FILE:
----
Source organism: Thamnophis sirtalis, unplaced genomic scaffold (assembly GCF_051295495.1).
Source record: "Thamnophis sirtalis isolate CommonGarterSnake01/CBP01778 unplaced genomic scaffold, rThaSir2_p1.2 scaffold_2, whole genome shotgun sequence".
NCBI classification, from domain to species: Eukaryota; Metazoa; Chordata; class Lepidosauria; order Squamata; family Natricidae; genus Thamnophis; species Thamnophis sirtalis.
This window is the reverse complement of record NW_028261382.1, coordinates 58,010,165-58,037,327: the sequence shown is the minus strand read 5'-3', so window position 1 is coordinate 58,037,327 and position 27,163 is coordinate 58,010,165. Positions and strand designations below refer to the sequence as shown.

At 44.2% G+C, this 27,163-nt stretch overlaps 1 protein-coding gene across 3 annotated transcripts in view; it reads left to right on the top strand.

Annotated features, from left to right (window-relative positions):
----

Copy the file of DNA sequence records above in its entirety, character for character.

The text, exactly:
Source organism: Thamnophis sirtalis, unplaced genomic scaffold (assembly GCF_051295495.1).
Source record: "Thamnophis sirtalis isolate CommonGarterSnake01/CBP01778 unplaced genomic scaffold, rThaSir2_p1.2 scaffold_2, whole genome shotgun sequence".
NCBI classification, from domain to species: Eukaryota; Metazoa; Chordata; class Lepidosauria; order Squamata; family Natricidae; genus Thamnophis; species Thamnophis sirtalis.
This window is the reverse complement of record NW_028261382.1, coordinates 58,010,165-58,037,327: the sequence shown is the minus strand read 5'-3', so window position 1 is coordinate 58,037,327 and position 27,163 is coordinate 58,010,165. Positions and strand designations below refer to the sequence as shown.

At 44.2% G+C, this 27,163-nt stretch overlaps 1 protein-coding gene across 3 annotated transcripts in view; it reads left to right on the top strand.

Annotated features, from left to right (window-relative positions):